You may also want to question your elected officials because, thus far, the two major recreation opportunities on the riverfront involve having to become a member. You have to pay a small fee to utilize the dog park and it will be a similar situation once the rowing center opens. It is really open space and public if you have to pay to use it?
And the lack of parking and the traffic is out of control.
Back to the hotel and office tower on the first block of Fayette Street, the traffic engineer hired by the Borough told us point blank that the development that will have the most impact on traffic is the hotel and new office tower. Now answer this, who is selling the property to develop the hotel to a developer? You are! The Borough of Conshohocken owns the land. How can the Borough bust anyone else’s chops regarding traffic studies when the project that it has a vested interest in is deemed by its own traffic engineer as the one with the most impact? The intersection of Elm and Fayette is rated F and the Borough itself is selling the property for the project that will make it worse. If you take away anything from this post, we hope it is this point.
Regarding parking, this project also includes an eight story parking deck that will hopefully help with parking in the lower avenues.
And now there’s plans for 620 additional apartments by our river? Why do we need more apartment buildings? Why can’t that land be used by our residents, and give us some access to our river? We used to be a town where most people owned their homes- now I understand that we have close to or over 50% rentals- do you think that is good thing?
The number of apartments proposed and recently approved is an issue for Conshohocken. If everything on the table gets built, we have heard that the percentage of rental properties vs. owned homes will be 65% to 35%. That is not considered healthy for a community.
Why can’t the land for the 620 apartments be used for the residents? Well, it is not owned by the Borough, it is owned by a private company. The private company cleaned it up, it was a battery factory, and now is seeking to redevelop it. As we stated earlier, your elected officials worked out a deal with the developers years ago to allow for open space in the 100′ strip.
We were speaking with a current member of Borough Council recently regarding how members of the public come to public meetings and bring up open space. The member of Borough Council agreed with our assessment that when it comes to the riverfront, the issue had been settled and it is starting to work (as we outlined above).
And has anyone noticed the flooding that happens more and more often down there? There is more and more impervious space, so there is no where for the water to drain into except directly into our river.
The buildings on the riverfront are built to absorb a flood and allow the water to be stored, as it would naturally in the flood plain. That is why you have parking or plain lobby areas on the ground level in the developments along the river. The buildings are built to allow the water to flow in, not keep it out. We visited the riverfront during the past two major flood incidents. The vast majority of the water is gone within 24 hours. We think the bigger problem is educating people to move their cars up the hill if the forecast is for five inches of rain in a short period of time.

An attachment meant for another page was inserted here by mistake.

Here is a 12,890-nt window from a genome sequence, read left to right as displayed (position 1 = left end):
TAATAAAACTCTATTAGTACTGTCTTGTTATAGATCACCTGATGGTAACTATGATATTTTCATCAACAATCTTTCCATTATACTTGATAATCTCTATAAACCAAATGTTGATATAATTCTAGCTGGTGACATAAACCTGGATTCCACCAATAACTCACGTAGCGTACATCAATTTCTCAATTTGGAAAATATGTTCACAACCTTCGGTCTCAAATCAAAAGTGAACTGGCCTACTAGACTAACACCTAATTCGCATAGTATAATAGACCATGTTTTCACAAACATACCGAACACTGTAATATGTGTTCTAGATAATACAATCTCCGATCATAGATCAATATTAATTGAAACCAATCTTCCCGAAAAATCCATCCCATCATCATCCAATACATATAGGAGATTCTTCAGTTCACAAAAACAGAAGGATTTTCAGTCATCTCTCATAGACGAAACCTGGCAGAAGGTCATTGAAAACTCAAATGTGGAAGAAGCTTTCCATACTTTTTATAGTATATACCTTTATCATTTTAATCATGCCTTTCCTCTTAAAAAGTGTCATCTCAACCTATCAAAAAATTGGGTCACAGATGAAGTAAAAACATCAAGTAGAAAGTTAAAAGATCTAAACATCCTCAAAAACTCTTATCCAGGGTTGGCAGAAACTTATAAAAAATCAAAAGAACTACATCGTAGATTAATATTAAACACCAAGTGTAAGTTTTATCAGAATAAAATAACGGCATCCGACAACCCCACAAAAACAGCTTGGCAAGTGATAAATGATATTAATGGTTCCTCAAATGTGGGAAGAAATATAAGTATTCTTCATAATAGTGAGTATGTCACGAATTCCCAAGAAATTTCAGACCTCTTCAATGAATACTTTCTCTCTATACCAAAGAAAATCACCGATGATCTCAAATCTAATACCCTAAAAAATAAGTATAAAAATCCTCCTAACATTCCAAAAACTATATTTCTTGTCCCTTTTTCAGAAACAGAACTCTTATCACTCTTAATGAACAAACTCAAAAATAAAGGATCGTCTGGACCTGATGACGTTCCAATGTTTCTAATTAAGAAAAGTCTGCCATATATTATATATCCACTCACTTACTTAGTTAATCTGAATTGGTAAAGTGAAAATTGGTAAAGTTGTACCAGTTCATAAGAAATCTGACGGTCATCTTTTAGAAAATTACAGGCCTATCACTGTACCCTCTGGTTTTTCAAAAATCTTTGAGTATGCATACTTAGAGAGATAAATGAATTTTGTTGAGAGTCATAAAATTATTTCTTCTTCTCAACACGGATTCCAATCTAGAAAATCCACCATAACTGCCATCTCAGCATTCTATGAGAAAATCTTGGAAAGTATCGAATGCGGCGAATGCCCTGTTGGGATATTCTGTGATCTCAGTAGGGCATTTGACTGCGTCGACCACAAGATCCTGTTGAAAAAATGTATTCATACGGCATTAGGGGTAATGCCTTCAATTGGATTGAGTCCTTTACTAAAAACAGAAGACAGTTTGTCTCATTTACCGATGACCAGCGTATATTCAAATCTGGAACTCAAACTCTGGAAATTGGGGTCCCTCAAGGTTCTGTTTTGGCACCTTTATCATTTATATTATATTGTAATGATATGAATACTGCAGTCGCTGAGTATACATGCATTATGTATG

We have come so far from the years when Conshohocken was a depressed area, but now, we are going way far the other way and turning the town into a city. And we all know what happens when a town starts looking like a city…..
Please, please, consider giving back to the people who live here, and not giving in to developers who don’t care what happens here, except for putting money in their pockets and fleeing the place forever.
The cold hard facts are that the riverfront is going to be developed as was put in place a decade ago. Here is the thing, the zoning allows apartments and office buildings along the river. All the recent public meetings are not held to question whether something can be built, it is whether a proposal meets the current zoning in regards to more technical matters such as building height, building length and numerous other details. For example, the developer of the office building sought a handful of zoning variances. One was building height. The developer sought a variance (permission) to build the building five feet higher than allowed. The developer received the variance. The same types of issues are involved with the apartments.
Feeling hopeless? Don’t feel that way. We are not trying to make you feel that way. We are trying to provide you the details on how to approach your objections to the changes being made within your town. As we explained the riverfront has the opportunity to be a great place once it is completed. Imagine on a Saturday strolling down with the dog, letting him or her run around the dog park, watch some rowing, hear a band play at the amphitheater, etc.
If the residents want to lesson the impact of redevelopment, the hotel project is one deal that is not done. The zoning for that area does not permit a hotel. This is the same issue the proposed Wawa has attempted to overcome and look how that has gone. The hotel is preventable. If you prevent the hotel, you also likely prevent the replacement of the office building at West 1st and Fayette with a much larger one, since they are tied together.
However, lets also remember that the hotel and new office building are tied to the redevelopment of the mold infested Verizon Building, which the residents also own. Once that building is stripped down to the steel (and this is going to happen sooner than later), can the Borough change its mind about the hotel and new office tower? Is the process too far along to stop without a legal mess resulting?
And if you think we are saying this because we are motivated to help or hurt certain developments you are wrong. The more people living, working and coming to Conshohocken and West Conshohocken means more interest in this website. The hotel and office building project would bring more advertising dollars and people visiting the site. So it would be good for MoreThanTheCurve.com, but that doesn’t mean its a good idea for the town as a whole and that is for the residents to determine.
We hope this helps drive the discussion on redevelopment. Feel free to add your thoughts or even tell us we are crazy in the comments…